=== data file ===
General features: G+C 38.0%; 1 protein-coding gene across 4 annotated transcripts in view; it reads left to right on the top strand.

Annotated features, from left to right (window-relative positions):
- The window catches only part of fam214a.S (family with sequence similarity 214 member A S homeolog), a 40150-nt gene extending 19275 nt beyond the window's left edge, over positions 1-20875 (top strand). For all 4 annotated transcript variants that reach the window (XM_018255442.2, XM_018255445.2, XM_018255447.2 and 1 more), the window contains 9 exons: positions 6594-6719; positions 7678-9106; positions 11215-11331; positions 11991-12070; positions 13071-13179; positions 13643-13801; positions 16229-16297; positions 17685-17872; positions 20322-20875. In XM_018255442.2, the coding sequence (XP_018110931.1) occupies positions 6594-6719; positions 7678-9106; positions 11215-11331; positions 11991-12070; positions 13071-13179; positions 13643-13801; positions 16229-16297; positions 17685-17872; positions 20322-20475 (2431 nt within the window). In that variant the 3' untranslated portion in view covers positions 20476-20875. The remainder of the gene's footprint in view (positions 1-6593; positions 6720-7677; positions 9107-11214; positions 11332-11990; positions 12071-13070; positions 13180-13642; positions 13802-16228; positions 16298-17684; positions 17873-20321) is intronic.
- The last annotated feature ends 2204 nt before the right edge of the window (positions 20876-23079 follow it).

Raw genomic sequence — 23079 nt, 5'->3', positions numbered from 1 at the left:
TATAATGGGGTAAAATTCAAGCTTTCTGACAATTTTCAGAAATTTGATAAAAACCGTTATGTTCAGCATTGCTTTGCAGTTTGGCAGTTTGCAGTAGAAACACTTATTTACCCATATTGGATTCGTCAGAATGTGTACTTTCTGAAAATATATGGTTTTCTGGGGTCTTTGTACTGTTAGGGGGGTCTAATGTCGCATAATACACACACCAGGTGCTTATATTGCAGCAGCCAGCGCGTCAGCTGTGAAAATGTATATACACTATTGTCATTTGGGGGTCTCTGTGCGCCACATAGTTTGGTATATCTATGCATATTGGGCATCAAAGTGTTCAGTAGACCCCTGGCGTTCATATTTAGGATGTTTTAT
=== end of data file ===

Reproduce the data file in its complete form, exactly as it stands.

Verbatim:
General features: G+C 38.0%; 1 protein-coding gene across 4 annotated transcripts in view; it reads left to right on the top strand.

Annotated features, from left to right (window-relative positions):
- The window catches only part of fam214a.S (family with sequence similarity 214 member A S homeolog), a 40150-nt gene extending 19275 nt beyond the window's left edge, over positions 1-20875 (top strand). For all 4 annotated transcript variants that reach the window (XM_018255442.2, XM_018255445.2, XM_018255447.2 and 1 more), the window contains 9 exons: positions 6594-6719; positions 7678-9106; positions 11215-11331; positions 11991-12070; positions 13071-13179; positions 13643-13801; positions 16229-16297; positions 17685-17872; positions 20322-20875. In XM_018255442.2, the coding sequence (XP_018110931.1) occupies positions 6594-6719; positions 7678-9106; positions 11215-11331; positions 11991-12070; positions 13071-13179; positions 13643-13801; positions 16229-16297; positions 17685-17872; positions 20322-20475 (2431 nt within the window). In that variant the 3' untranslated portion in view covers positions 20476-20875. The remainder of the gene's footprint in view (positions 1-6593; positions 6720-7677; positions 9107-11214; positions 11332-11990; positions 12071-13070; positions 13180-13642; positions 13802-16228; positions 16298-17684; positions 17873-20321) is intronic.
- The last annotated feature ends 2204 nt before the right edge of the window (positions 20876-23079 follow it).

Raw genomic sequence — 23079 nt, 5'->3', positions numbered from 1 at the left:
TATAATGGGGTAAAATTCAAGCTTTCTGACAATTTTCAGAAATTTGATAAAAACCGTTATGTTCAGCATTGCTTTGCAGTTTGGCAGTTTGCAGTAGAAACACTTATTTACCCATATTGGATTCGTCAGAATGTGTACTTTCTGAAAATATATGGTTTTCTGGGGTCTTTGTACTGTTAGGGGGGTCTAATGTCGCATAATACACACACCAGGTGCTTATATTGCAGCAGCCAGCGCGTCAGCTGTGAAAATGTATATACACTATTGTCATTTGGGGGTCTCTGTGCGCCACATAGTTTGGTATATCTATGCATATTGGGCATCAAAGTGTTCAGTAGACCCCTGGCGTTCATATTTAGGATGTTTTAT